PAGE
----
An independent mechanic strives to keep you coming back based on satisfaction, and doing exactly what the car needs for repair (no more, no less) to keep you happy, and returning as a customer. (I don’t know of ANY mechanic (at least any who are still in business) who employ the ‘dealership/service writer’ technique of over charging, unnecessary repairs, and unethical recommendations for the intentional misleading of customers)

On the other hand: Quick oil change places usually have about 6 month retention of help, have a guaranteed 30 minute in/out policy (haste makes waste), and generally have no professionalism to speak of. So depending on them to “take care” of your car is hit or miss at best. Unfortunately you got the “miss” this time. As others have said, the Quicky places generally have a worse reputation than any other places.

Good luck with the “new oil pan.”

So how does anyone here know the OP did not need a new oil pan since none of us know the details behind just how bad it was butchered.

They don’t, they just assume that anyone who goes to a dealer is going to get ripped off; not a clue.

I agree with OK on this one…She may NOT have been ripped off. I’ve seen those funky rubber plugs before…and they leak and do fall out. Anyone who uses them is NOT to be trusted.

It’s a very expensive to learn. And I doubt there is anything you can do to get the $900 reimbursed. In the future…just stay away from the fast lube places…They are a complete rip-off.

Of course none of us know the condition of the oil pan, or the threads. BUT, simply taking it to a dealer for a NON warranty issue, the dealer is going to be the MOST expensive way to go. bar NONE.

I know YOU may be a top flight mechanic, and have an excellent sense of mechanical aptitude. However, the typical dealership service writer has only the dealerships hours billable and whether the mechanic has follow up jobs scheduled that particular day in mind. And this in not even taking into account the aptitude/ honesty/ and problem solving skills of the mechanic who is in turn advising the service writer.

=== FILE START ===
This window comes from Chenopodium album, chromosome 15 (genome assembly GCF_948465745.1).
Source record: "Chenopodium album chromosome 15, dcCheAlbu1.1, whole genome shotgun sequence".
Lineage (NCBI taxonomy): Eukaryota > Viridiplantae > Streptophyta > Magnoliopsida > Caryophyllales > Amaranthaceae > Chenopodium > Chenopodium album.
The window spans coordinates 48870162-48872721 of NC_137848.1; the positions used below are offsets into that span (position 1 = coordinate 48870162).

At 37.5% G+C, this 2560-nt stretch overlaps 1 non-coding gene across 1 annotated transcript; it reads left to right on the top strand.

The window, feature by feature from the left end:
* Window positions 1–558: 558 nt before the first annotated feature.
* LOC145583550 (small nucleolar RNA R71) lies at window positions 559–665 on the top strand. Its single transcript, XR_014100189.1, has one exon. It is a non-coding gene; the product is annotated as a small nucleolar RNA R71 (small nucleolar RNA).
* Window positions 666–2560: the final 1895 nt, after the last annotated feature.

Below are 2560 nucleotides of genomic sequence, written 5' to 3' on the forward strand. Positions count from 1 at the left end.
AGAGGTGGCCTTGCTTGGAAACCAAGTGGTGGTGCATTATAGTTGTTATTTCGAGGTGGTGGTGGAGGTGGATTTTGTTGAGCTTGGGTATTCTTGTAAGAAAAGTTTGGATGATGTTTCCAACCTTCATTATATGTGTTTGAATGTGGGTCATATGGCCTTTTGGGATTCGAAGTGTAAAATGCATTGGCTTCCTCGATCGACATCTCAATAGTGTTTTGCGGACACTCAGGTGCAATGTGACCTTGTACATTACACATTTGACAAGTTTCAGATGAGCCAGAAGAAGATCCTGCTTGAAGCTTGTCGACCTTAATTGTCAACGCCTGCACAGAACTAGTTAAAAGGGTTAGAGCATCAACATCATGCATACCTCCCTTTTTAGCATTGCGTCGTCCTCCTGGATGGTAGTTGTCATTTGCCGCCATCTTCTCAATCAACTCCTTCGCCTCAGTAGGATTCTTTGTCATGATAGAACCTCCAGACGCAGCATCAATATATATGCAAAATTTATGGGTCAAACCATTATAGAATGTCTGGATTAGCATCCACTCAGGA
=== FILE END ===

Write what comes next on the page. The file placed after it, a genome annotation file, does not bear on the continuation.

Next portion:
Since the OP has NO clue about either the oil pan, plug, threads, the service writers honesty, or validity/ necessity of this repair it is disgusting when a dealership takes such advantage of customers.

I’ve been there, seen it, heard it, and KNOW it happens. SO, Yes this is an assumption (re craigs statement) but one which i have found to be proved true numerous times at several dealerships.

I’m not a huge fan of most dealer service departments (not because of the cost), I actually use an independent specialty shop that is probably more expensive than the dealership, and probably more insistent on doing things correctly. My guy would probably fire me as a client if I asked him to do something as half-ass as plugging an oil pan, regardless of it’s condition (not really, but he would call me an idiot).

If I was advising someone who didn’t know anything about cars, I would probably send them to the dealer unless I know of a specific independent shop that they could trust. The worst thing that the dealer will do is cost you a little extra money. My 75 year old mom (who drives some kind of buick and lives 2000 miles away) always goes to her dealer because she trusts them. I’m sure she has spent a few $100s (or maybe $1000s) extra over the years, big deal.

From the dealer perspective one has to look at it like this. The quick lube botched the oil pan and did not say a word to the vehicle owner.
What happens if the dealer changes the oil and this “plug”, whatever it may be, falls out 2 days later?
Whose fingerprints are on it last? The dealer.
The dealer will get the blame along with a potential lawsuit and will probably lose the lawsuit based on the fact they serviced it last and “chose to ignore a lousy plug instead of repairing it properly”.

I’ve worked for dealers and have seen them sued for far less than this; and generally they had to pay up.

Maybe Cyndi could give us more info- we’re all kind of groping in the dark. I would think that if replaceing this pan necessitates engine removal, it really would have beeen better to try some type of re-tapping w/oversized threaded plug, especially if maybe owner isn’t gonna keep car a real long time, but there’s still questions. Maybe Cyndi could call the oil change place and ask for a nice detailed

desription- were the threads on pan ruined during removal or installation of the original plug? Was the plug that oil change place ended up using a threaded metal plug or just a rubber plug that squeezes into oil pan hole? Here’s a shot in the dark- could the place that did the last oil change before the oil change place in question have maybe overtightened or crossthreaded plug/female pan threads, causing oil change place to kind of be between a rock and a hard place when they did Cyndi’s oil change?

It really doesn’t matter how, why, or when; if the oil pan was not correct it needed to be replaced. Maybe she could have had it done cheaper, but it’s too late now.

If she didn’t find the problem until some time after the quick-lube place messed it up (or some previous place messed it up), she really doesn’t have a chance of collecting for it. The real lesson is to stay away from those places.